…It was a birthday meal about 2 months ago at a great little restaurant in Madison called Jacs Dining and Taphouse. I ordered the pan seared duck breast over a blackberry balsamic sauce, it came with roasted Brussels sprouts and sage barley. I had only eaten duck one other time that I could recall, and had never tried the sprouts before so I was excited for this meal. It lived up to every expectation; the duck was a perfect medium rare, the sprouts were roasted such that they had a delicious char on the outer leaves, and the sage barley was a wonderful match to the dish. All that being said, the real star of this dish was the sauce. It was sweet and tangy, and the perfect compliment to the duck…
…so back to the dinner in question, I began to recall this birthday dinner and wondered if I could recreate something similar in my own kitchen. Having chicken breasts readily available I opted to go with those rather than duck. I also happened to have quinoa on hand so that would be the barely. The sprouts I was fairly confident I could pull together, although my experience working with them is limited. I’m providing the recipe I created due to my overall satisfaction with how this recreation experiment turned out.
*The recipe is fairly extensive with different cooking methods and times. In order to ensure that all the pieces of the meal finish together read the entire recipe prior to starting. I recommend starting the sprouts and quinoa at the same time and about halfway through the cooking time for those items start the chicken.
Blackberry Balsamic Sauce over Lemon Marinated Chicken with Roasted Brussels Sprouts and Quinoa.
4 Boneless, skinless chicken breasts, thawed
1 lb. Brussels sprouts, stem ends removed and halved lengthwise
1 Sprig Rosemary, chopped
Salt (1tsp. + extra to taste)
Pepper (1/4 tsp. + extra to taste)
Marinade: In a large zip-top bag or mixing bowl add zest and juice from lemon, rosemary, garlic, 1/4c. olive oil, salt and pepper. Mix well and add chicken to bag, or pour over chicken in a shallow dish to ensure complete coverage. Let chicken marinate for 20-30 minutes. *This marinade is highly acidic and could begin to ‘cook’ the chicken, if you see the exterior of the chicken beginning to turn white; it’s time to get them in the pan.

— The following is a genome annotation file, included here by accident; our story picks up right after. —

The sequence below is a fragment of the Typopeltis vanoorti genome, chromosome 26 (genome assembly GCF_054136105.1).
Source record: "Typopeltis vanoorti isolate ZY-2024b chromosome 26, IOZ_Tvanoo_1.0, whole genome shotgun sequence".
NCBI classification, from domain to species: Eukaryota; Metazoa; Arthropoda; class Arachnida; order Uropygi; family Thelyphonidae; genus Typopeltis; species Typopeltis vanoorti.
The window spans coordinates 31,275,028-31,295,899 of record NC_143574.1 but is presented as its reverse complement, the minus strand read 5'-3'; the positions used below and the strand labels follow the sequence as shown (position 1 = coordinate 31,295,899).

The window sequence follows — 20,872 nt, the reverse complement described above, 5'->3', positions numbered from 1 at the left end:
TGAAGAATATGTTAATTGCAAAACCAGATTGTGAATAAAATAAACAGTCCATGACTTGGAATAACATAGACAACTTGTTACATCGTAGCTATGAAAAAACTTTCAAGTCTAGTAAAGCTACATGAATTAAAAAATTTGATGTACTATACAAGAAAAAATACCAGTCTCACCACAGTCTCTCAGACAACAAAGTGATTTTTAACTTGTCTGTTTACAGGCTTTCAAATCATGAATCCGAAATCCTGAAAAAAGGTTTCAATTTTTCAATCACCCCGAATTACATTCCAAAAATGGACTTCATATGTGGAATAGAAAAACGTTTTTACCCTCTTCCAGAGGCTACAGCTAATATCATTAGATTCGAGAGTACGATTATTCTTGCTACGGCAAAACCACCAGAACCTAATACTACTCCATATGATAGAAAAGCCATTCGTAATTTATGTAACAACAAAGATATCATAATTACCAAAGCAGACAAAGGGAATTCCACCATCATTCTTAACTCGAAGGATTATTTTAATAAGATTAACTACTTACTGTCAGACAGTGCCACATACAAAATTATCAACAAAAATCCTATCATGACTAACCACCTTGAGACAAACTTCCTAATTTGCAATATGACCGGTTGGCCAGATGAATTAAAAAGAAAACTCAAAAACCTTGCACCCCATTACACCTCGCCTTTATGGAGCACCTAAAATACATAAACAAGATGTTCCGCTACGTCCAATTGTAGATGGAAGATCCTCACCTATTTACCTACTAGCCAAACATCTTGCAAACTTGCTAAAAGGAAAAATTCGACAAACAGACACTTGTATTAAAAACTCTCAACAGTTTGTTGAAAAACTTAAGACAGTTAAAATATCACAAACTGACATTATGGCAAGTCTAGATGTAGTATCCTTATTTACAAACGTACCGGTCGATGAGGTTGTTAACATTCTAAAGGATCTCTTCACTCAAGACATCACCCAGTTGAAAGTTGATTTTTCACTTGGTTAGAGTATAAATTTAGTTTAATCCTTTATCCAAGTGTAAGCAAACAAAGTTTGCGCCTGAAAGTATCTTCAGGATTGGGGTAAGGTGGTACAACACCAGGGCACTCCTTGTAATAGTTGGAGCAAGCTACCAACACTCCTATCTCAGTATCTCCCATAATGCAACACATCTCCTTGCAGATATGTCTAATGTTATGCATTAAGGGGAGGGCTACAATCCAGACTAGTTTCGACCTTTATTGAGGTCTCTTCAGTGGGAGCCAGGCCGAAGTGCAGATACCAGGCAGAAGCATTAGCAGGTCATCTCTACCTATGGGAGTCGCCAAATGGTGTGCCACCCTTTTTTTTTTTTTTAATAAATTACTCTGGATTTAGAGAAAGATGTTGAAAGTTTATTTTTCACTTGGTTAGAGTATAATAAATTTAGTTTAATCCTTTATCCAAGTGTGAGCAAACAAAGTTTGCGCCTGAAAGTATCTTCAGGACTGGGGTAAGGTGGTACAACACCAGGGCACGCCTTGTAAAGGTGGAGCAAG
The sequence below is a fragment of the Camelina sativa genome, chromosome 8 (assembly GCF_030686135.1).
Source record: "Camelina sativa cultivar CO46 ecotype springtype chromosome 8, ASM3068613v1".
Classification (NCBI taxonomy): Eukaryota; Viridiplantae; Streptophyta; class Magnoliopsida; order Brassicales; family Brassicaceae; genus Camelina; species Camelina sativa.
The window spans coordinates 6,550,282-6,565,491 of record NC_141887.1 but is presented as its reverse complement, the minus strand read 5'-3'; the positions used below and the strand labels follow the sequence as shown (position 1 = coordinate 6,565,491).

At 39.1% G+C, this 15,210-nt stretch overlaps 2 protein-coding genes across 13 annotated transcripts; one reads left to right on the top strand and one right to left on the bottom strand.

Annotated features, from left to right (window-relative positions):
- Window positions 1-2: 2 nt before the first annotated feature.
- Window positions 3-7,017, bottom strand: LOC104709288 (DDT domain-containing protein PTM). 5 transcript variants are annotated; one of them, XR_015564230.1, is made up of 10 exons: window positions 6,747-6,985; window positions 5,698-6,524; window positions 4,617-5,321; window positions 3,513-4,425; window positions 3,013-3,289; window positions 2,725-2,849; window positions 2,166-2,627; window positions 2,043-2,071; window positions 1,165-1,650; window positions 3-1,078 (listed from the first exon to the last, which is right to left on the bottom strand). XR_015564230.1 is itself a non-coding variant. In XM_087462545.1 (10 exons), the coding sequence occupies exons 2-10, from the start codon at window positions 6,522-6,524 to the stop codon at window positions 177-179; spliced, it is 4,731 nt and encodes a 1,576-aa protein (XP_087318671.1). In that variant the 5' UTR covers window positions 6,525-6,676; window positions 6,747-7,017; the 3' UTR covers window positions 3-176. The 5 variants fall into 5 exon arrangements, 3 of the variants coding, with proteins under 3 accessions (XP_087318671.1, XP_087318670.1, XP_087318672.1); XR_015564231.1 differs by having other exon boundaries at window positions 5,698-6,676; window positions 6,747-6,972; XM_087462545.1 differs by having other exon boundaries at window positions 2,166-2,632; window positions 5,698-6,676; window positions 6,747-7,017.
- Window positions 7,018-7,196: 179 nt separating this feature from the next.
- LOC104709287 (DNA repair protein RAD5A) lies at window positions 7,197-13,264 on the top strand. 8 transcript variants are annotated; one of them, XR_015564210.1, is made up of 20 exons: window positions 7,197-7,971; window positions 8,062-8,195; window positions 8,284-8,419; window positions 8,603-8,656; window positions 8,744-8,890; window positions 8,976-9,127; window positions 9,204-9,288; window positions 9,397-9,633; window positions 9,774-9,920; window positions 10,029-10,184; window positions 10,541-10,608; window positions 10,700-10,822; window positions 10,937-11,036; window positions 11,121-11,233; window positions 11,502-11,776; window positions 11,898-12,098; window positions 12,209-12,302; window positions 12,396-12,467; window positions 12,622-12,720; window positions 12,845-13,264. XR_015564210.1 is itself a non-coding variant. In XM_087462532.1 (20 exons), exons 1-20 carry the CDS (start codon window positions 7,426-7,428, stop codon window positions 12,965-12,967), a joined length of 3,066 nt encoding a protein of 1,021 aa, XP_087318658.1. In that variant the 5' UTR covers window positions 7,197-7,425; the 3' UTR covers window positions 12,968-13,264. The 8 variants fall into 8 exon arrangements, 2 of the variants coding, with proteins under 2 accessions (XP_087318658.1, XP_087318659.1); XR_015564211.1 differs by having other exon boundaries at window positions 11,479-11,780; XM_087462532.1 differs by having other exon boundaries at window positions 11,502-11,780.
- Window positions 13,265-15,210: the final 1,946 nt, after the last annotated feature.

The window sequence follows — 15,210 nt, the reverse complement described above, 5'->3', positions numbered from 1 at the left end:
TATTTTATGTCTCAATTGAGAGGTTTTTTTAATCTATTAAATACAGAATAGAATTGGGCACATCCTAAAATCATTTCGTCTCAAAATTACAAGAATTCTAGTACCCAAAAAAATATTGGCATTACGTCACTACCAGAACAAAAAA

Sprouts: Preheat oven to 400*F. Arrange Brussels sprouts on a sheet pan flat side down. Drizzle with olive oil, and season with salt and pepper. Roast in oven for approx. 20-30 minutes or until leaves begin to become charred, stirring occasionally. *I tend to keep reserved bacon drippings in the fridge and will apply some to the pan in an application like this.
Quinoa: In a medium sauce pan add quinoa, chicken broth, ½ tsp. salt and a few turns of pepper and bring to a boil. Reduce heat to med/low and cover for 15-20 minutes, until liquid is absorbed. Remove from heat, stir in scallions and parsley, and cover. Fluff with fork prior to serving.
Chicken: Place a heavy bottom or cast iron pan over med/high heat on the stove top and add a few rounds of olive oil. Remove chicken from marinade and add to pan, cooking for approx 15 minutes or until cooked through, turning once.
Blackberry sauce: In a small sauce pan add blackberries, vinegar, sugar/honey and water. Bring contents to a slow simmer, reduce heat and cover for 15 minutes. Break down blackberries in mixture (I usually use a potato masher for this). Strain mixture through sieve or fine mesh strainer reserving liquid and discarding the strained seeds and skin. Return the strained liquid to the pan and put over medium heat, reduce liquid by 50% or until sauce thickens. *If you find the sauce gets too thick, incorporate water a teaspoon at a time until desired thickness is achieved. Also, this sauce could be prepared ahead of time and kept in the fridge.
Tips, tricks, suggestions:
Try this recipe with skin-on chicken thighs, start skin side down in the pan, turn once and let the cooking finish in the oven!
Toss the sprouts with minced garlic and bacon!
Add additional herbs to quinoa to boost the flavor!
Steeping the sauce with a teaspoon of minced ginger or a few whole cloves will bring in a hint of spice!
Again, as always, comments and criticisms welcome. Enjoy!!